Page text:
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path too long problem

Before you respond with "just use GetShortPathName" please read the rest.

We have an application that places files on a file server using mapped
drives as it's path of choice. The reason for this is because using a UNC
paths makes the path longer, causing the periodic problem with a path that is
too long (over 260 chars).

We also have an asp.net app that needs to access those files. Accessing
mapped drives from an IIS application is not a viable option due to security
restrictions. UNC paths, however, are good except for the long path problem.

I've tried using the GetShortPathName win32 api but it apparently doesn't
accept arguments that exceed 260 characters. Not really helpful. Sometimes
I can get around this by stripping the filename, shortening the directory
path, and then appending the filename back onto the path. However, this
won't work if the directory path is over 260 characters.

So what I need is a way to shorten a path that is over 260 characters, which
is where GetShortPathName doesn't work.

Can anyone offer any suggestions?

Thanks,

Jeff
Jun 8 '07 #1
5 9580

"Jeff Beem" <Je******@discussions.microsoft.comwrote in message
news:A1**********************************@microsof t.com...
Before you respond with "just use GetShortPathName" please read the rest.

We have an application that places files on a file server using mapped
drives as it's path of choice. The reason for this is because using a UNC
paths makes the path longer, causing the periodic problem with a path that
is
too long (over 260 chars).

We also have an asp.net app that needs to access those files. Accessing
mapped drives from an IIS application is not a viable option due to
security
restrictions. UNC paths, however, are good except for the long path
problem.

I've tried using the GetShortPathName win32 api but it apparently doesn't
accept arguments that exceed 260 characters. Not really helpful.
Sometimes
I can get around this by stripping the filename, shortening the directory
path, and then appending the filename back onto the path. However, this
won't work if the directory path is over 260 characters.

So what I need is a way to shorten a path that is over 260 characters,
which
is where GetShortPathName doesn't work.

Can anyone offer any suggestions?
There is no solution for this, other than, to get the file path shorten on
the machine where the file is located. In other words, shorter file path
names on the machine.

Jun 9 '07 #2
Unfortunately shorter file path names is not a viable solution. This is an
Electronic Discovery application for litigation, which means all file names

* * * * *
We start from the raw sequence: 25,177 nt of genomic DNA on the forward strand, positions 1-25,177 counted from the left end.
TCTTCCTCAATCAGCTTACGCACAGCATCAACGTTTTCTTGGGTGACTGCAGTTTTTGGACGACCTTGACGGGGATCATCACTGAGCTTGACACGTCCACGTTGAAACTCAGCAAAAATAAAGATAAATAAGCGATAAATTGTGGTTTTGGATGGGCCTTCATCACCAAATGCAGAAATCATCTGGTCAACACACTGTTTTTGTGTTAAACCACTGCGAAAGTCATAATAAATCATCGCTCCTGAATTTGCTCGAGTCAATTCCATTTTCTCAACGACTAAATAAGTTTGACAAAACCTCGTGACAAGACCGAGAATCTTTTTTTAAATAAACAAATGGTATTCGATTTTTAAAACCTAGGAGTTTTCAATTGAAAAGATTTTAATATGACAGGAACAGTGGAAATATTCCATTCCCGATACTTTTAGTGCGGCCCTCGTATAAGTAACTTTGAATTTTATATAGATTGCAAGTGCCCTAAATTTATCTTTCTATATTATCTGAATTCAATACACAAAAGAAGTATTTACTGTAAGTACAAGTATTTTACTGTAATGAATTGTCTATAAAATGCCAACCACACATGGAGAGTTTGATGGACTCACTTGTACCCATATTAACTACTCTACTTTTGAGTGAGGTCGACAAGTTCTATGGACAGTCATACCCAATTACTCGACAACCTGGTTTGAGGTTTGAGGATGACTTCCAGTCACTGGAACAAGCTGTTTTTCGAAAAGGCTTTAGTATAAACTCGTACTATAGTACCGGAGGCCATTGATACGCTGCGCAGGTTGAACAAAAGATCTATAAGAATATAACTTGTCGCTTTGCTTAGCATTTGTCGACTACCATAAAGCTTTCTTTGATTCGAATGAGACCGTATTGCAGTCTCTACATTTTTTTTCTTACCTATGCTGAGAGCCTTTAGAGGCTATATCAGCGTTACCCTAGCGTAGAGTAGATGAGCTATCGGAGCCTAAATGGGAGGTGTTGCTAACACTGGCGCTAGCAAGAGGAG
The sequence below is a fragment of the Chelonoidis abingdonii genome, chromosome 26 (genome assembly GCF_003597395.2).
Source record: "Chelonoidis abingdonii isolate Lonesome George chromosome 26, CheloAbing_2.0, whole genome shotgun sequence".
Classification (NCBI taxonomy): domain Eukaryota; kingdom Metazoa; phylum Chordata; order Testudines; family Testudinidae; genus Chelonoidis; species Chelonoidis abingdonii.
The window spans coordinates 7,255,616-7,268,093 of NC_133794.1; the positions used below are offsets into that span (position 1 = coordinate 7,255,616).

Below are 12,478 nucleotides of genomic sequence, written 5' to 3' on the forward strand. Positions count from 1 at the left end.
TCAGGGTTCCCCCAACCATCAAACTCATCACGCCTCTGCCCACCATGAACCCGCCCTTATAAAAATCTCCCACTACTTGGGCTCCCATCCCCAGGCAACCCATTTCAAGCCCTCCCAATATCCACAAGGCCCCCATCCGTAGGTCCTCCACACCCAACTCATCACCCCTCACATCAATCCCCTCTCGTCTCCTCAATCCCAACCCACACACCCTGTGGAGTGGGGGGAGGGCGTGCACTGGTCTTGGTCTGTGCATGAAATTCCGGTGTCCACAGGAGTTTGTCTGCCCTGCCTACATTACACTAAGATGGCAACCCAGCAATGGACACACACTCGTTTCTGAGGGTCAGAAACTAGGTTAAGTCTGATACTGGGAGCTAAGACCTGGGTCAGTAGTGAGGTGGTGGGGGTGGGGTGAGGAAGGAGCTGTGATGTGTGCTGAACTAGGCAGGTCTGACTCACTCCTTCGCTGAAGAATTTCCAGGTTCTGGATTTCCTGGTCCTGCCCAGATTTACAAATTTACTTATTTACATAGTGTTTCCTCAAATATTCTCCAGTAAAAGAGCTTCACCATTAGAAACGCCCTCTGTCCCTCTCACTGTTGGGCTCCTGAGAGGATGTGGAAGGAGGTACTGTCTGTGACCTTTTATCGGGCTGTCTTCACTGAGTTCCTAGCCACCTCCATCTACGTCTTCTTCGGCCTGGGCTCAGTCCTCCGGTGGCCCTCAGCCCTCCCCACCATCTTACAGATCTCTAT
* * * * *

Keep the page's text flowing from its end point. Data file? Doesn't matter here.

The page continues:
and document metadata must remain intact.

I think I have a solution that will help. I'm taking the last directory
separator character prior to 260 and shortening the path up to that point and
then appending the rest back onto it. It is working so far but I haven't yet
tested in all of our scenarios.

Thanks for your input.
"Mr. Arnold" wrote:
>
"Jeff Beem" <Je******@discussions.microsoft.comwrote in message
news:A1**********************************@microsof t.com...
Before you respond with "just use GetShortPathName" please read the rest.

We have an application that places files on a file server using mapped
drives as it's path of choice. The reason for this is because using a UNC
paths makes the path longer, causing the periodic problem with a path that
is
too long (over 260 chars).

We also have an asp.net app that needs to access those files. Accessing
mapped drives from an IIS application is not a viable option due to
security
restrictions. UNC paths, however, are good except for the long path
problem.

I've tried using the GetShortPathName win32 api but it apparently doesn't
accept arguments that exceed 260 characters. Not really helpful.
Sometimes
I can get around this by stripping the filename, shortening the directory
path, and then appending the filename back onto the path. However, this
won't work if the directory path is over 260 characters.

So what I need is a way to shorten a path that is over 260 characters,
which
is where GetShortPathName doesn't work.

Can anyone offer any suggestions?

There is no solution for this, other than, to get the file path shorten on
the machine where the file is located. In other words, shorter file path
names on the machine.

Jun 9 '07 #3
Hello Jeff,

Use WinAPI and "\\?\" before the path, which switch to the UNICODE path and
allows manipulate with 32k path length

See there http://blogs.msdn.com/bclteam/archiv...-hamilton.aspx

---
WBR, Michael Nemtsev [.NET/C# MVP].
My blog: http://spaces.live.com/laflour
Team blog: http://devkids.blogspot.com/

"The greatest danger for most of us is not that our aim is too high and we
miss it, but that it is too low and we reach it" (c) Michelangelo

JBBefore you respond with "just use GetShortPathName" please read the
JBrest.
JB>
JBWe have an application that places files on a file server using
JBmapped drives as it's path of choice. The reason for this is
JBbecause using a UNC paths makes the path longer, causing the